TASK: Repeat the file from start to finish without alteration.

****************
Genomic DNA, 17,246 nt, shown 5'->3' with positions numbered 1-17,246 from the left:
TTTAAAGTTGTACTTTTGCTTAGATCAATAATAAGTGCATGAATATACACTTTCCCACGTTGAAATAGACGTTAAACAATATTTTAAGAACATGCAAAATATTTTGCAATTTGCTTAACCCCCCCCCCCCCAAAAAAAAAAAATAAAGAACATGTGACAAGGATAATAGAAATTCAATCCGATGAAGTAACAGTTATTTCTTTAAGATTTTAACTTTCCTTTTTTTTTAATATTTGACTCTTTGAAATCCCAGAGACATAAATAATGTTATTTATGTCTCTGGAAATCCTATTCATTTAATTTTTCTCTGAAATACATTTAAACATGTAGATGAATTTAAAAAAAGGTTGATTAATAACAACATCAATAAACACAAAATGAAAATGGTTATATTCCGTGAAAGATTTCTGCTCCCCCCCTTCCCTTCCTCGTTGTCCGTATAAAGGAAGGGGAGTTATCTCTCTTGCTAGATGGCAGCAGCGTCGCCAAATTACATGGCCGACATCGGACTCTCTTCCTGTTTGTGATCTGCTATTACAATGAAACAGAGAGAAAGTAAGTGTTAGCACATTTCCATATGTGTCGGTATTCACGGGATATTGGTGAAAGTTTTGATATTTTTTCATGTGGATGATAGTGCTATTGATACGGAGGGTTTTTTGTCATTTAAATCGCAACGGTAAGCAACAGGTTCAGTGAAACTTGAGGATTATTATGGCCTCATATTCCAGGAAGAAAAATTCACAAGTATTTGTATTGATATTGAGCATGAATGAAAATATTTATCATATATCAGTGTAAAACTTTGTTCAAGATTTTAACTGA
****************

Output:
Genomic DNA, 17,246 nt, shown 5'->3' with positions numbered 1-17,246 from the left:
TTTAAAGTTGTACTTTTGCTTAGATCAATAATAAGTGCATGAATATACACTTTCCCACGTTGAAATAGACGTTAAACAATATTTTAAGAACATGCAAAATATTTTGCAATTTGCTTAACCCCCCCCCCCCCAAAAAAAAAAAATAAAGAACATGTGACAAGGATAATAGAAATTCAATCCGATGAAGTAACAGTTATTTCTTTAAGATTTTAACTTTCCTTTTTTTTTAATATTTGACTCTTTGAAATCCCAGAGACATAAATAATGTTATTTATGTCTCTGGAAATCCTATTCATTTAATTTTTCTCTGAAATACATTTAAACATGTAGATGAATTTAAAAAAAGGTTGATTAATAACAACATCAATAAACACAAAATGAAAATGGTTATATTCCGTGAAAGATTTCTGCTCCCCCCCTTCCCTTCCTCGTTGTCCGTATAAAGGAAGGGGAGTTATCTCTCTTGCTAGATGGCAGCAGCGTCGCCAAATTACATGGCCGACATCGGACTCTCTTCCTGTTTGTGATCTGCTATTACAATGAAACAGAGAGAAAGTAAGTGTTAGCACATTTCCATATGTGTCGGTATTCACGGGATATTGGTGAAAGTTTTGATATTTTTTCATGTGGATGATAGTGCTATTGATACGGAGGGTTTTTTGTCATTTAAATCGCAACGGTAAGCAACAGGTTCAGTGAAACTTGAGGATTATTATGGCCTCATATTCCAGGAAGAAAAATTCACAAGTATTTGTATTGATATTGAGCATGAATGAAAATATTTATCATATATCAGTGTAAAACTTTGTTCAAGATTTTAACTGA